The corporate triple, or matrix madness

 

Concerns of Project Managers

The Olde Curmudgeon

The other day a little man with a large MBA walked into my office and declared that I had been selected to develop the new Corporate Matrix Plan. I asked the little man, “Do you know what a Corporate Matrix Plan is?” After he had mumbled and stuttered for a few moments, it was clear that he didn't.

I asked him if he wanted a Corporate Matrix Plan. That would be a corporate plan for a matrix. Or, did he want me to create a Corporate Matrix Plan? In that case we would be dealing with a plan for a corporate matrix. Finally, I asked if he really wanted a Corporate Matrix Plan, which would of course be a matrix plan that was the property of the corporation. The little man responded to each question with a blank stare. “Perhaps you should discuss the matter with your boss,” I suggested. (I've always been a bit of a troublemaker!)

When he returned some hours later, I knew his boss didn't understand the problem either. He told the little man, “It doesn't matter, pick the one you like !”

Now, it is not this Mushroom's intent to be critical of matrix plans, matrix organizations, matrix organizers, or even of organized matrices. What really bugs me is the careless, if not capricious use, misuse, and abuse of words in the workplace. After all, most of the misnamed, silly, avant-garde, trendy fads and managerial nonsense that have come to pervade our professional lives are no doubt the results of the honest efforts of conscientious persons trying to meet real and pressing needs of some sort. I guess we must call that progress.

img

These notions come and go like the wind and the tide. They keep MBAs, managers, and administrators busy, off the streets and out of public houses during daytime hours. They also make the manufacturers of paper, typewriter ribbons, and photocopying machines very, very happy.

Most technical folk think of a matrix in mathematical terms. It is an n x m rectangular array of numbers. Matrices behave very much like the integers. They have a rich mathematical structure. They can be added, multiplied, and sometimes even divided. Moreover, the word matrix is a noun, not an adjective.

Institute

When the need for a management tool such as Matrix Organization was first perceived, why did the pioneers not give their invention a meaningful name. This would have eliminated all the concern about using nouns as verbs and mathematical entities as symbols for silliness. The inventors might have considered, “Functional Organization for Projects” (FOP); or perhaps “Project Organization by Function” (POF); or even “Project Orientation by Organizational Functionalization” (POOF). One can only wonder how long it would take “FOP, POF, POOF” to replace “TIC, TAC, TOE’ as the leading intellectual activity in the board rooms of great American corporations.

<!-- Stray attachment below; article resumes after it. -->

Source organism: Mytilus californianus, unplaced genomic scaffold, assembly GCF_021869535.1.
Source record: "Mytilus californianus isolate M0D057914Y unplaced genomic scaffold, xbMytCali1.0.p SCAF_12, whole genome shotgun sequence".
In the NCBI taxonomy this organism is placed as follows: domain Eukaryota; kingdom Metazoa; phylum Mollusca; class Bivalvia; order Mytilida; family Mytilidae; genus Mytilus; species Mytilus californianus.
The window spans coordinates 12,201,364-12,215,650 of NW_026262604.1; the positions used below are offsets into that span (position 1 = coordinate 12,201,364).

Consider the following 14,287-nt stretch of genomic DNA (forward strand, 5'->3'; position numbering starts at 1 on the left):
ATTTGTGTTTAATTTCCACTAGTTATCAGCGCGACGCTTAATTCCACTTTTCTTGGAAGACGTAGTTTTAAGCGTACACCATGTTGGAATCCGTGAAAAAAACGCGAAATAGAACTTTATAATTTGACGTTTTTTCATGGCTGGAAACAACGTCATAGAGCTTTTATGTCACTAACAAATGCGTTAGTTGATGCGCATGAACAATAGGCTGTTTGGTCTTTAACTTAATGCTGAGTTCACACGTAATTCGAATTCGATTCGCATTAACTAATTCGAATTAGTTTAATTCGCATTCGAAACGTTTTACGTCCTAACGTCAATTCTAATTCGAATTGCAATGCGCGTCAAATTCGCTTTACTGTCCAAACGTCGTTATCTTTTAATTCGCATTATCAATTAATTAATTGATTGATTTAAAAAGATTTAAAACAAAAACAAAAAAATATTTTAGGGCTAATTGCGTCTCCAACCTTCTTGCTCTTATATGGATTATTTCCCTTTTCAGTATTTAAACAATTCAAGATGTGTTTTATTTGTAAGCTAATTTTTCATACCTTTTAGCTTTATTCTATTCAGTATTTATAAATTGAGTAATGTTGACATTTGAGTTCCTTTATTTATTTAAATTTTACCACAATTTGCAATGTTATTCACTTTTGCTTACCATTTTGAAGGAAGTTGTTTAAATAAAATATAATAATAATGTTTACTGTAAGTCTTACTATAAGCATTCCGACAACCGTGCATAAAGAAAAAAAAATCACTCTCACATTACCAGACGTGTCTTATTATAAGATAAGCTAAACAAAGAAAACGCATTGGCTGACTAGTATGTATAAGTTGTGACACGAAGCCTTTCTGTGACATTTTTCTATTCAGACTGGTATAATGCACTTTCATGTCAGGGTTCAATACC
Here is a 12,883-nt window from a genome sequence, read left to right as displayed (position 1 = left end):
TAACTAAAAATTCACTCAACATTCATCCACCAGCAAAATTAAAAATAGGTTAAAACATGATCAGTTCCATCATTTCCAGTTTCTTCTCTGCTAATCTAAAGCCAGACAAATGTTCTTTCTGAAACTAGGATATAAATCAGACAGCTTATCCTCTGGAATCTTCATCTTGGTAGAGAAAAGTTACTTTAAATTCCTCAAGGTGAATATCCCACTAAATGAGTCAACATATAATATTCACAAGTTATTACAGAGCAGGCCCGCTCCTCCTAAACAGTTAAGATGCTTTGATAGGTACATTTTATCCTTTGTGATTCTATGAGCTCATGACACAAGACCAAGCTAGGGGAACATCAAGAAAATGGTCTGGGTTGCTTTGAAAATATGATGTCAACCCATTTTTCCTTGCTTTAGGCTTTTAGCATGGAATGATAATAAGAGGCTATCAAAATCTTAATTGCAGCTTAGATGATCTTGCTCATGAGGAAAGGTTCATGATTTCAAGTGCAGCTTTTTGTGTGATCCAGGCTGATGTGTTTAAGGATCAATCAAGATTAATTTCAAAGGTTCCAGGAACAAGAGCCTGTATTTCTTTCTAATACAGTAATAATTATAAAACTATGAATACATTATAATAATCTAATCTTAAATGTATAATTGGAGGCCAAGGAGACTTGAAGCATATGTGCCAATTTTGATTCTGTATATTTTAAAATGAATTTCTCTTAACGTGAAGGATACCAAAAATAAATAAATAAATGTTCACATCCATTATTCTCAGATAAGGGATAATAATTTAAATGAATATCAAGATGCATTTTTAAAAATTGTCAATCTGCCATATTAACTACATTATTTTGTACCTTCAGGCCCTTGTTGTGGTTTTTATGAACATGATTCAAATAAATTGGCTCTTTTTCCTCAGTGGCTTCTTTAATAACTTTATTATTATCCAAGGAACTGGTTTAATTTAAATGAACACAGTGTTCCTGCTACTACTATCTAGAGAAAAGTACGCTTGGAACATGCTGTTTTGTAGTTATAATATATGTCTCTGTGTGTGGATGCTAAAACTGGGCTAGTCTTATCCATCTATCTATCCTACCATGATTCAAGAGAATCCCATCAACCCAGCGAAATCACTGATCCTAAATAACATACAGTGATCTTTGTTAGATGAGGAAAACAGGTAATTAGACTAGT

An appropriate and meaningfully descriptive name for a new and useful concept, would save many people, including this Mushroom, a great deal of consternation. Try it next time!

img

OCTOBER 1993

Advertisement

Advertisement

Related Content

  • PMI Case Study

    Fujitsu UK member content open

    This case study outlines the learning framework Fujitsu put in place to prepare project managers fully at the start of their careers.

  • Project Management Journal

    The Impact of Executive Coaching on Project Managers' Personal Competencies member content locked

    By Ballesteros-Sánchez, Luis | Ortiz-Marcos, Isabel | Rodríguez-Rivero, Rocío Personal competencies have been shown to be increasingly reliable predictors of successful project managers. This research studies whether executive coaching is effective in strengthening personal…

  • PM Network

    2018 Jobs Report member content open

    By Rockwood, Kate The outlook is better than it's been in years. The global economy is surging, boosting job markets across sectors and continents. The global GDP growth projection of 3.7 percent for this year…

  • PM Network

    Stop the turnover member content open

    By Kroll, Karen M. Employers take heed: as demand overtakes supply, project practitioners who aren't happy in their current positions will find plenty of opportunities to move on. This article discusses how…

  • PM Network

    No pain, no gain member content open

    By Scott, Lindsay Studying project failures provides us with the opportunity to learn from the mistakes of others. However, what kind of effect do project failures have when interviewing for a new position? This…

Advertisement